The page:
Can the Macquarie share price reach $200 again in 2022?

Macquarie shares have had a tough run so far this year.

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Key points

  • Macquarie shares have fallen in recent times on the back of a broader market downturn
  • Trading close to the $220 barrier in early 2022, the company's shares are now fetching $180.49 apiece
  • My tip is it's more than likely Macquarie shares will trade above $200 each in 2022 providing the economic outlook is stable

It has been an interesting year for shareholders in all industries. Market shocks and rebounds have become the norm in 2022.

The Macquarie Group Ltd (ASX: MQG) share price has been no different. It fell as low as $173 in March and is now slightly recovered to $180.49 at yesterday’s market close.

A question I was asked recently was, can the Macquarie share price hit the $200 mark again this year?

Macquarie at a glance

Valued at around $69 billion, Macquarie is Australia’s fifth-largest company on the ASX by market capitalisation.

The company specialises in global banking, financial, advisory, investment, and fund management services.

Over the past few years, Macquarie has further diversified its business model, providing protection against future recessions. Its strong capital position and robust risk management framework has contributed to the company’s 53-year record of unbroken profitability.

Economic outlook

The uncertain economic environment has certainly cast a pall over the Australian banking industry. What were once deemed safe blue-chip shares with reliable dividends have been marred with share price volatility.

Banks tend to do well in times of market hysteria, cashing in on wild price swings. Macquarie has been no different.

In its most recent update to the market earlier this month, Macquarie CEO Shemara Wickramanayake commented:

While many of the regions and markets in which Macquarie operates saw heightened levels of volatility this year, our longstanding strategy to address key areas of unmet need in the community is unchanged.

Over time, this has seen us build deep and differentiated franchises in each of our areas of activity, all of which delivered sound outcomes and strong performance in FY22.

The global powerhouse has continued to maintain a conservative approach to capital, funding, and liquidity. This positions the group to respond to the current environment.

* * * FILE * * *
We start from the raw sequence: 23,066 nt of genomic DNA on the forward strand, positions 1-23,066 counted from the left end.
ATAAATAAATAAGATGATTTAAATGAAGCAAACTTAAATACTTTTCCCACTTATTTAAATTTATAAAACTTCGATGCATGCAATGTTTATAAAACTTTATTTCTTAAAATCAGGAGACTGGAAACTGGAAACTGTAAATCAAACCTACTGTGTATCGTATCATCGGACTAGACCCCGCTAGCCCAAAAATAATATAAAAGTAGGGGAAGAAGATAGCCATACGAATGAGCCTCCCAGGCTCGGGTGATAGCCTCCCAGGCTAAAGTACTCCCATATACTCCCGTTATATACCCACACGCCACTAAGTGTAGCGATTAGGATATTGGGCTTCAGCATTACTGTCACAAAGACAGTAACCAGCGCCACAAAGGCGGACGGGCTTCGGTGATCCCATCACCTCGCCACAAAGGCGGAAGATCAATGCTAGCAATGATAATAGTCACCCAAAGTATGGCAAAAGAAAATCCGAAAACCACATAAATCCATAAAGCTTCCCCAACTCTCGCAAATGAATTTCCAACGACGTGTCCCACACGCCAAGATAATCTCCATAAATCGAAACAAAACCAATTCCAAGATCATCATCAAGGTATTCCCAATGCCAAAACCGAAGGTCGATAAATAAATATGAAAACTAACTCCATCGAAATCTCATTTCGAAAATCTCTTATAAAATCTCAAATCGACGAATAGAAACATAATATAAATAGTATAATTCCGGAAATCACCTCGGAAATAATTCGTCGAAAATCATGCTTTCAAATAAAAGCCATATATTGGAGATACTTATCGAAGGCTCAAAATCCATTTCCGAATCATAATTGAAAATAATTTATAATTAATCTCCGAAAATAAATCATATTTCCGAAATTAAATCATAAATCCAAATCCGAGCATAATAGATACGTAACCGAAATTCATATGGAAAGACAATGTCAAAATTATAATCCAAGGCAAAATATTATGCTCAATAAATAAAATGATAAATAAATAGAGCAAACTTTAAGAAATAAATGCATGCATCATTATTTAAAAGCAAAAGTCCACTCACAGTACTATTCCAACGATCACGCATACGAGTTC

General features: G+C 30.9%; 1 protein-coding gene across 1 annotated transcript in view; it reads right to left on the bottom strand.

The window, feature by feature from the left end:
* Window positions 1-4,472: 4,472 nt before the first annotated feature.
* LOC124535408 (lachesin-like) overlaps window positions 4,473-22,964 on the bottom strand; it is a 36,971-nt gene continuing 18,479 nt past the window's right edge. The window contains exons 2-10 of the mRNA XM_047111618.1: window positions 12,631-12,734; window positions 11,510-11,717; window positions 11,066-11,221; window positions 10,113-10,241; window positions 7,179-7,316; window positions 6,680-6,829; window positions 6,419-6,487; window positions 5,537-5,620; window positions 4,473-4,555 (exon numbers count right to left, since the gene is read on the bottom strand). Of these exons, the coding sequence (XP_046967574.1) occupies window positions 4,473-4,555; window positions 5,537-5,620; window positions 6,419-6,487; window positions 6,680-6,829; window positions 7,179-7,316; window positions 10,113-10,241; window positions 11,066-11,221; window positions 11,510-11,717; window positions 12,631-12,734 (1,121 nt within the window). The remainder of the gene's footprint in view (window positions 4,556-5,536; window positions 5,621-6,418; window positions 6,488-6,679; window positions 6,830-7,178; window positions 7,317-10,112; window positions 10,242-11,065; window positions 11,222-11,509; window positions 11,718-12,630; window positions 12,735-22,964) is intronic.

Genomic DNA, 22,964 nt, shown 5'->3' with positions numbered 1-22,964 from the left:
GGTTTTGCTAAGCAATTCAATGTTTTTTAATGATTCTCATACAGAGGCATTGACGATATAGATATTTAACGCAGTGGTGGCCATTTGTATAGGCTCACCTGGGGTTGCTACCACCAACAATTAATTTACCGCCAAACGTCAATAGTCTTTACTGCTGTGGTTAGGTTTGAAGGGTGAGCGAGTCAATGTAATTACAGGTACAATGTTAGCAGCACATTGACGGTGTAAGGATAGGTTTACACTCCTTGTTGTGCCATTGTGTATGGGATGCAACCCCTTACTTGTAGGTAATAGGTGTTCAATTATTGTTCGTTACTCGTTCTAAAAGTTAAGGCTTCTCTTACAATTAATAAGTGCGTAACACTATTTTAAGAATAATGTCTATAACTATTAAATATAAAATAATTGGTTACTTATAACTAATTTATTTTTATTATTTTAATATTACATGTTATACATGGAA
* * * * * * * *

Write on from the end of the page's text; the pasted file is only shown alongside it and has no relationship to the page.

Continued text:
As at 31 March, Macquarie’s cash surplus position stood at $10.7 billion, well above the Australian Prudential Regulation Authority’s strict capital requirements. Macquarie’s CET1 Level 2 ratio stood at 11.5%.

Macquarie’s share price rise?

The global powerhouse has been on the road to recovery following the broader market slump.

The Macquarie share price is up 4.3% since it bottomed out in March, but is sitting below its all-time high of $217.32 achieved in early January.

Interestingly, Macquarie has been steadily growing its earnings per share (EPS) by up to 25% over the last few years. Earnings per share is considered an important tool in understanding the value of a business. It is widely used to track a company’s performance.

Should the company be able to continue this trend, the increased value of the business and the profitability reported should send Macquarie shares higher.

It is a growth trajectory in the works for this banking giant.

Foolish Takeaway

I do believe that the Macquarie share price will reach the $200 mark in 2022.

With the business being so resilient in the face of such challenging conditions and strong capital to back it up, it is just a question of timing.

With more than six months remaining of the calendar year, I believe this milestone will be achieved again soon.

Motley Fool contributor Aaron Teboneras has no position in any of the stocks mentioned. The Motley Fool Australia's parent company Motley Fool Holdings Inc. has no position in any of the stocks mentioned. The Motley Fool Australia has recommended Macquarie Group Limited. The Motley Fool has a disclosure policy. This article contains general investment advice only (under AFSL 400691). Authorised by Scott Phillips.

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